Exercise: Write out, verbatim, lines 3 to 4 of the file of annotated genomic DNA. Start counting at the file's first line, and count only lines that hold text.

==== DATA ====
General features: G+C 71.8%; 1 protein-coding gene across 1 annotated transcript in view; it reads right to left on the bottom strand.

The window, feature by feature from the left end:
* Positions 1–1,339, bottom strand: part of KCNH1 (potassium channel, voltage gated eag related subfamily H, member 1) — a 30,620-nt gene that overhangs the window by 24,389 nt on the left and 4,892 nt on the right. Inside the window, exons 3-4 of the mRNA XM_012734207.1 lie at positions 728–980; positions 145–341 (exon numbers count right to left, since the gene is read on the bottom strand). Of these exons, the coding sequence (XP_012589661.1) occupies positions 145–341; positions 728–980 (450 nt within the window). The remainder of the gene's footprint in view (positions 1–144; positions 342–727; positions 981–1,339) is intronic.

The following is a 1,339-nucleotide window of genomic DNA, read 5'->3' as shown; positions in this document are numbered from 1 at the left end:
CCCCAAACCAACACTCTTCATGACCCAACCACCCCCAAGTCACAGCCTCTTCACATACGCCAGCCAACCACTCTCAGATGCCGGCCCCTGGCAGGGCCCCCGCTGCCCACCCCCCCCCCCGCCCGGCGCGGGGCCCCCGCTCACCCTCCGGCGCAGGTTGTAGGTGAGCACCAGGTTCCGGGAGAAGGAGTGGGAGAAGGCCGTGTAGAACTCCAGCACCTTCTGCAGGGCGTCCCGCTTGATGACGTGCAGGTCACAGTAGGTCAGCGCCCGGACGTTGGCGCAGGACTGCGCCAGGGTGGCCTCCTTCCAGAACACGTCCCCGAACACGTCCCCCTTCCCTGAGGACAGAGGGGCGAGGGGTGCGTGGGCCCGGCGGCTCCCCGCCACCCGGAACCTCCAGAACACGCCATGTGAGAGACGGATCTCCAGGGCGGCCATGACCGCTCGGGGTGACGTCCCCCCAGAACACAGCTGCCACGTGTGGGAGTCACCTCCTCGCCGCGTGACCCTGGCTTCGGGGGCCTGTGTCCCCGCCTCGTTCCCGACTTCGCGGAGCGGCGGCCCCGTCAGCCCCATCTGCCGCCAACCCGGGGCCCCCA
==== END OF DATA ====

* Positions 1–1,339, bottom strand: part of KCNH1 (potassium channel, voltage gated eag related subfamily H, member 1) — a 30,620-nt gene that overhangs the window by 24,389 nt on the left and 4,892 nt on the right. Inside the window, exons 3-4 of the mRNA XM_012734207.1 lie at positions 728–980; positions 145–341 (exon numbers count right to left, since the gene is read on the bottom strand). Of these exons, the coding sequence (XP_012589661.1) occupies positions 145–341; positions 728–980 (450 nt within the window). The remainder of the gene's footprint in view (positions 1–144; positions 342–727; positions 981–1,339) is intronic.

The following is a 1,339-nucleotide window of genomic DNA, read 5'->3' as shown; positions in this document are numbered from 1 at the left end: